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Five mile ‘stay local’ guidance only ‘a rule of thumb’ says Mark Drakeford

12 Mar 2021 5 minutes Read
First Minister Mark Drakeford. Picture by the Welsh Government.

The five mile ‘stay local’ guidance is only a “rule of thumb” and those who need to travel further to get to shops and other facilities will be able to do so, the First Minister has said.

Mark Drakeford confirmed that the stay-at-home restrictions will be replaced by a new interim stay local rule in Wales from tomorrow. The rule however is only expected to last two weeks until 27 March.

“The five-mile rule of thumb will be set out in guidance – people living in some parts of Wales, especially rural areas, may need to travel further than five miles to access shops and other public services,” the Welsh Government said.

Dyfed-Powys Police’s Commissioner, Dafydd Llywelyn, had said yesterday that because the rule was open to interpretation it would be hard to police.

“It’s going to be really challenging because there is going to be an interpretation of what ‘stay local’ means,” he said.

The Welsh Conservatives had also asked the Wesh Government not to reintroduce the “arbitrary” rule which previously existed in June and July of last year.

First Minister Mark Drakeford however asked people to stick to the guidance and said that the lockdown would only continue to be eased if the evidence on case rates showed that they were continuing to stay low.

“Thanks to the fantastic efforts everyone has made, we can make some changes to the current restrictions, which will be phased in over the coming weeks,” he said.

“The number of cases of coronavirus continues to fall overall; the pressure on our NHS is easing and our vaccine programme continues to go from strength to strength.

“But the very clear advice we have is that the virus has not gone away – the highly infectious Kent variant is the dominant strain in Wales and as soon as we start to mix again, the virus will come too.

“With every step we take to return to a more normal life, we are responsible for what happens next. While we will welcome more freedom to move around locally and meet with family and friends, we cannot afford to let down our guard.”

He added that he needed “everyone’s help” as he began to unlock these restrictions.

“We all need to follow the rules, maintain social distancing, good hand hygiene and to wear face coverings in indoor public places,” he said.

“We all want to see Wales re-open and the return of a more normal life. This is within sight – but only if we can keep the virus under control. No one wants us to have to reintroduce strict restrictions, to retreat from the progress we have made. Only by working together, can we help keep Wales safe.”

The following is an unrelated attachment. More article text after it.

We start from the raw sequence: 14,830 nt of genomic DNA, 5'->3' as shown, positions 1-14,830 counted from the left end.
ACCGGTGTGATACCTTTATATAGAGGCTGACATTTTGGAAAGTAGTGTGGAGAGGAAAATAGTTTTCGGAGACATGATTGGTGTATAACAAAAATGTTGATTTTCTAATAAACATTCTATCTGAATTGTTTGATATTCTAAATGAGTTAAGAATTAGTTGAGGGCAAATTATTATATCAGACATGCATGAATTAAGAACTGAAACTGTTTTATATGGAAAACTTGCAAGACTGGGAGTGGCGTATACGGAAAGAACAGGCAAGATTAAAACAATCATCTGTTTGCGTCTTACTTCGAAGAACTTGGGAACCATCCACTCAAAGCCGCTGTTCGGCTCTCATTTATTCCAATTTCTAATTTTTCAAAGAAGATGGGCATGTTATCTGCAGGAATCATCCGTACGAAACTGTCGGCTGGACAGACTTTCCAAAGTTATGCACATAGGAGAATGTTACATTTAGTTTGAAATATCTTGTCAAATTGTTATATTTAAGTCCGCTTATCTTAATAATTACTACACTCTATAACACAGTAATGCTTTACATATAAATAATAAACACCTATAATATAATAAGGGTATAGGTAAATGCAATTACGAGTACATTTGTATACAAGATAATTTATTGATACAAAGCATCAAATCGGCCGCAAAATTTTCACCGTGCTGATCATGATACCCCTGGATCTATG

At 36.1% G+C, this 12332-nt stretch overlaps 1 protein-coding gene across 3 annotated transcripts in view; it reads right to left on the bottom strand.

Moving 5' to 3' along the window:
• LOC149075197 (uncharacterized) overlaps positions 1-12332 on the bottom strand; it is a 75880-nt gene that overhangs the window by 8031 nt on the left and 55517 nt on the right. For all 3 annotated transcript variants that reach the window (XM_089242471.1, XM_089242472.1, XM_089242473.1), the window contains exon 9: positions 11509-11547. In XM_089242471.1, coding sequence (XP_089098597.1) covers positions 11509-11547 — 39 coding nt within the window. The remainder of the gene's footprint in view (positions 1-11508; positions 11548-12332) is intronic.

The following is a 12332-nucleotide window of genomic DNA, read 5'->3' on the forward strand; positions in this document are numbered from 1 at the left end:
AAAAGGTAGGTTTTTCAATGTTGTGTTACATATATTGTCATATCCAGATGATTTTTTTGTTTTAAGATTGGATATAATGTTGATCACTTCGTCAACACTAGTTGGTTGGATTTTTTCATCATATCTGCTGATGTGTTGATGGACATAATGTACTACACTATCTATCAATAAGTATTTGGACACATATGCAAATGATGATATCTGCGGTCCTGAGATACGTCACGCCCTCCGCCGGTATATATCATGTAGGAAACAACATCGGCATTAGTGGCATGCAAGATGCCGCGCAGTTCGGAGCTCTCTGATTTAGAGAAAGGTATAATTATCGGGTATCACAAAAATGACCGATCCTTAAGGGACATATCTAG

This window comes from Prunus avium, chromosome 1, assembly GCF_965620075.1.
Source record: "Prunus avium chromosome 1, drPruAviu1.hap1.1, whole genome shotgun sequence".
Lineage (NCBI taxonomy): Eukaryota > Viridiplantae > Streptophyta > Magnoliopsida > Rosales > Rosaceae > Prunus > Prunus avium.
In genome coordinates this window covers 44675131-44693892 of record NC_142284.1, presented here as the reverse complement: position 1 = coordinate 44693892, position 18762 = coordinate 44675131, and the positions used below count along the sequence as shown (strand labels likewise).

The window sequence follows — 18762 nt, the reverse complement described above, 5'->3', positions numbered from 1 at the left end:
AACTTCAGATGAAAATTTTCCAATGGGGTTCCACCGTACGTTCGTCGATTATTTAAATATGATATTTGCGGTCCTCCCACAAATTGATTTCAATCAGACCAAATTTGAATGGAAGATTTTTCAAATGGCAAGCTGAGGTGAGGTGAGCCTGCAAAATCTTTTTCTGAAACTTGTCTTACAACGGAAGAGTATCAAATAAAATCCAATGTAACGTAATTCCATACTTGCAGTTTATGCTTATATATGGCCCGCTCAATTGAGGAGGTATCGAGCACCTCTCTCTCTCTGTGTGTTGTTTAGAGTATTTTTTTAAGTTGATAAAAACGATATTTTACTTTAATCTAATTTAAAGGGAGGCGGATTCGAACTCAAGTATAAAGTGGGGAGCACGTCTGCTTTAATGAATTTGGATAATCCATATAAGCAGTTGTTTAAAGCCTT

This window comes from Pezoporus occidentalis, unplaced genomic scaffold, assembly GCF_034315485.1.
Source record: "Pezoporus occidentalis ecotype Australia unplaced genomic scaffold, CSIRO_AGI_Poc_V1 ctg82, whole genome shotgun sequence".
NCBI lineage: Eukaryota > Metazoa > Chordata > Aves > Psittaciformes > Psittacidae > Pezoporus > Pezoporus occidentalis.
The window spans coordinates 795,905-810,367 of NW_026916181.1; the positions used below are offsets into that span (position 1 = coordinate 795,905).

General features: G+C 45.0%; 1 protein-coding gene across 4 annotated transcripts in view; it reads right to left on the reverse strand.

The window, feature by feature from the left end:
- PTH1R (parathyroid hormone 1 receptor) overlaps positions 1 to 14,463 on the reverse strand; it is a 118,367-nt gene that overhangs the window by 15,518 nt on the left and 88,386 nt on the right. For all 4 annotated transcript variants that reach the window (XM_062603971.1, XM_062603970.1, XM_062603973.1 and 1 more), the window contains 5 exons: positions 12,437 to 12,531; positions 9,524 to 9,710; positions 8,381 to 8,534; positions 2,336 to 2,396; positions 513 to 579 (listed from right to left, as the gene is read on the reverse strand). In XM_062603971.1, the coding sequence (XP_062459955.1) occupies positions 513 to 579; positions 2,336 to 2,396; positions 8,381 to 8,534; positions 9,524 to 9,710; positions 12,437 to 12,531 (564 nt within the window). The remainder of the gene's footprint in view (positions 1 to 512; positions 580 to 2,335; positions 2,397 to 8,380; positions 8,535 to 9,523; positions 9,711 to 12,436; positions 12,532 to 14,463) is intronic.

Reopening

The changes follow the regular statutory review of the coronavirus regulations by Welsh Ministers, using the latest scientific and medical evidence from the UK Scientific Advisory Group for Emergencies (SAGE), the Welsh Government’s Technical Advisory Cell (TAC) and the advice from the Chief Medical Officer for Wales.

Here ate the complete list of changes confirmed by the Welsh Government today, if cases continue to fall:

From Saturday 13 March:

No more than four people from two households will be able to meet in their local area outdoors, including in gardens. Children under 11 and carers do not count towards this limit. There must be no indoors mixing and social distancing should be followed.

Outdoor sports facilities can reopen, including tennis courts, golf courses and bowling greens. A maximum of four people from two households can take part in activities using local sports facilities.

Indoor care home visits can resume for one designated visitor, with the permission of the care home.

From Monday 15 March:

All primary pupils and those in qualifications years will return. Schools will have the flexibility to bring in year 10 and 12 pupils, to support them to progress to the next stage of their learning, and more learners will return to colleges. There will also be flexibility for in-school check-ins for all other pupils. All learners will return after the Easter break.

Hairdressers and barbers can reopen by appointment only to cut hair.

From Monday 22 March:

The first steps to re-open non-essential retail will begin. Restrictions on the sale of non-essential items will be lifted for those shops, which are currently open.

Garden centres will also reopen.

An additional £150m will be available to support businesses to the end of March, which are not yet able to open.

The extra funding will see businesses in the hospitality, tourism, leisure and non-essential retail sectors that pay non-domestic rates qualify for an additional payment of up to £5,000.

During the third week of the review period, we will take stock of the latest evidence before confirming changes for the Easter holidays.

From Monday 27 March:

The stay local restrictions will be lifted to allow people to travel within Wales.

Self-contained holiday accommodation will re-open for one household.

Organised children’s activities outdoors will restart.

Libraries will reopen.

The review on 1st April will consider whether all remaining shops and close contact services can reopen on the 12th April. This is in line with planned re-opening in England.

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